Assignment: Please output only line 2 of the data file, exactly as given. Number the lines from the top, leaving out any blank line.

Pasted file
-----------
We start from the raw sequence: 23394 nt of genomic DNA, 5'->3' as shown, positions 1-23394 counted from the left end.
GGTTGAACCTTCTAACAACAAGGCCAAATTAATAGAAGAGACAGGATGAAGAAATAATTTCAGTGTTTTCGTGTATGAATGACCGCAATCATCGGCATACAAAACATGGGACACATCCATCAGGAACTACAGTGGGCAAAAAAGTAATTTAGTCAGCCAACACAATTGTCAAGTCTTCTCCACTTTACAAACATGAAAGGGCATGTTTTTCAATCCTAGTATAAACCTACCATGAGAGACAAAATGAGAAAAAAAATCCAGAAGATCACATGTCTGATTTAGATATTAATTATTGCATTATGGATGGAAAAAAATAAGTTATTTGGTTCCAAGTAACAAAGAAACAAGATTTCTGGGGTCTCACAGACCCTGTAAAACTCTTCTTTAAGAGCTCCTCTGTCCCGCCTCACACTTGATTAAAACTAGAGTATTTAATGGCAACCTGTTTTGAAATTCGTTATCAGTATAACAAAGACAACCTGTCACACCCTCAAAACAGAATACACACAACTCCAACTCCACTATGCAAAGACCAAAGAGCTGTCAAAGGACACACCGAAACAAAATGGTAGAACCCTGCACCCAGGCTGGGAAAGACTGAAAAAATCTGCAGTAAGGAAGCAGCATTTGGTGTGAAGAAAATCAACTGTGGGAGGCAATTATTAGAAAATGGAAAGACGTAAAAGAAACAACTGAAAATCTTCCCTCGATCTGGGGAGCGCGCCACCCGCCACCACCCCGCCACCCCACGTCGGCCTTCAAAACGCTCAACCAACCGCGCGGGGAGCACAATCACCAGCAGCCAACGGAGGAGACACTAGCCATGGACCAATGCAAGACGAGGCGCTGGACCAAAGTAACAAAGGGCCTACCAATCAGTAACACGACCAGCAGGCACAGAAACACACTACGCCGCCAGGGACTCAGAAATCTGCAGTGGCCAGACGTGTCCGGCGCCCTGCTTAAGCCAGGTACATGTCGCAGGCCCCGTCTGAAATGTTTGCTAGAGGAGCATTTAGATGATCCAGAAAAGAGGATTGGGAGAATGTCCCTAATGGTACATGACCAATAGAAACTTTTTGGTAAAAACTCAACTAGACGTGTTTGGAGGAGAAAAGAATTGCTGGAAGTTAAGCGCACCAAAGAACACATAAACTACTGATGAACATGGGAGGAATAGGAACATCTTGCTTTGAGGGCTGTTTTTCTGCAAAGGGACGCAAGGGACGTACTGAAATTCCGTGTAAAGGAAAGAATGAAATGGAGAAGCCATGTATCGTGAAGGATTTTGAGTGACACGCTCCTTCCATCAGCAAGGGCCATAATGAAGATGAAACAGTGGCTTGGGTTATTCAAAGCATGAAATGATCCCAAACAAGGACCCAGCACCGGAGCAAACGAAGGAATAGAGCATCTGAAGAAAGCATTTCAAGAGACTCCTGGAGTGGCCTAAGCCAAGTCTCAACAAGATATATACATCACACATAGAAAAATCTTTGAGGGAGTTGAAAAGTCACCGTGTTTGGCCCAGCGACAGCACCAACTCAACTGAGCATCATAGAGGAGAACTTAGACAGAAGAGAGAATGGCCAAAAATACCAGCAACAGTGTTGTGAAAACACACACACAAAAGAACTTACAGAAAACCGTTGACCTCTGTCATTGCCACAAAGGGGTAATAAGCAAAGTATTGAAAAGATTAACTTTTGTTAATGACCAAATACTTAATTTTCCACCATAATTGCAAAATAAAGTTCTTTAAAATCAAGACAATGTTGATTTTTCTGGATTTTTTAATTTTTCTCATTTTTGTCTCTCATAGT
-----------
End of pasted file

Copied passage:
GGTTGAACCTTCTAACAACAAGGCCAAATTAATAGAAGAGACAGGATGAAGAAATAATTTCAGTGTTTTCGTGTATGAATGACCGCAATCATCGGCATACAAAACATGGGACACATCCATCAGGAACTACAGTGGGCAAAAAAGTAATTTAGTCAGCCAACACAATTGTCAAGTCTTCTCCACTTTACAAACATGAAAGGGCATGTTTTTCAATCCTAGTATAAACCTACCATGAGAGACAAAATGAGAAAAAAAATCCAGAAGATCACATGTCTGATTTAGATATTAATTATTGCATTATGGATGGAAAAAAATAAGTTATTTGGTTCCAAGTAACAAAGAAACAAGATTTCTGGGGTCTCACAGACCCTGTAAAACTCTTCTTTAAGAGCTCCTCTGTCCCGCCTCACACTTGATTAAAACTAGAGTATTTAATGGCAACCTGTTTTGAAATTCGTTATCAGTATAACAAAGACAACCTGTCACACCCTCAAAACAGAATACACACAACTCCAACTCCACTATGCAAAGACCAAAGAGCTGTCAAAGGACACACCGAAACAAAATGGTAGAACCCTGCACCCAGGCTGGGAAAGACTGAAAAAATCTGCAGTAAGGAAGCAGCATTTGGTGTGAAGAAAATCAACTGTGGGAGGCAATTATTAGAAAATGGAAAGACGTAAAAGAAACAACTGAAAATCTTCCCTCGATCTGGGGAGCGCGCCACCCGCCACCACCCCGCCACCCCACGTCGGCCTTCAAAACGCTCAACCAACCGCGCGGGGAGCACAATCACCAGCAGCCAACGGAGGAGACACTAGCCATGGACCAATGCAAGACGAGGCGCTGGACCAAAGTAACAAAGGGCCTACCAATCAGTAACACGACCAGCAGGCACAGAAACACACTACGCCGCCAGGGACTCAGAAATCTGCAGTGGCCAGACGTGTCCGGCGCCCTGCTTAAGCCAGGTACATGTCGCAGGCCCCGTCTGAAATGTTTGCTAGAGGAGCATTTAGATGATCCAGAAAAGAGGATTGGGAGAATGTCCCTAATGGTACATGACCAATAGAAACTTTTTGGTAAAAACTCAACTAGACGTGTTTGGAGGAGAAAAGAATTGCTGGAAGTTAAGCGCACCAAAGAACACATAAACTACTGATGAACATGGGAGGAATAGGAACATCTTGCTTTGAGGGCTGTTTTTCTGCAAAGGGACGCAAGGGACGTACTGAAATTCCGTGTAAAGGAAAGAATGAAATGGAGAAGCCATGTATCGTGAAGGATTTTGAGTGACACGCTCCTTCCATCAGCAAGGGCCATAATGAAGATGAAACAGTGGCTTGGGTTATTCAAAGCATGAAATGATCCCAAACAAGGACCCAGCACCGGAGCAAACGAAGGAATAGAGCATCTGAAGAAAGCATTTCAAGAGACTCCTGGAGTGGCCTAAGCCAAGTCTCAACAAGATATATACATCACACATAGAAAAATCTTTGAGGGAGTTGAAAAGTCACCGTGTTTGGCCCAGCGACAGCACCAACTCAACTGAGCATCATAGAGGAGAACTTAGACAGAAGAGAGAATGGCCAAAAATACCAGCAACAGTGTTGTGAAAACACACACACAAAAGAACTTACAGAAAACCGTTGACCTCTGTCATTGCCACAAAGGGGTAATAAGCAAAGTATTGAAAAGATTAACTTTTGTTAATGACCAAATACTTAATTTTCCACCATAATTGCAAAATAAAGTTCTTTAAAATCAAGACAATGTTGATTTTTCTGGATTTTTTAATTTTTCTCATTTTTGTCTCTCATAGT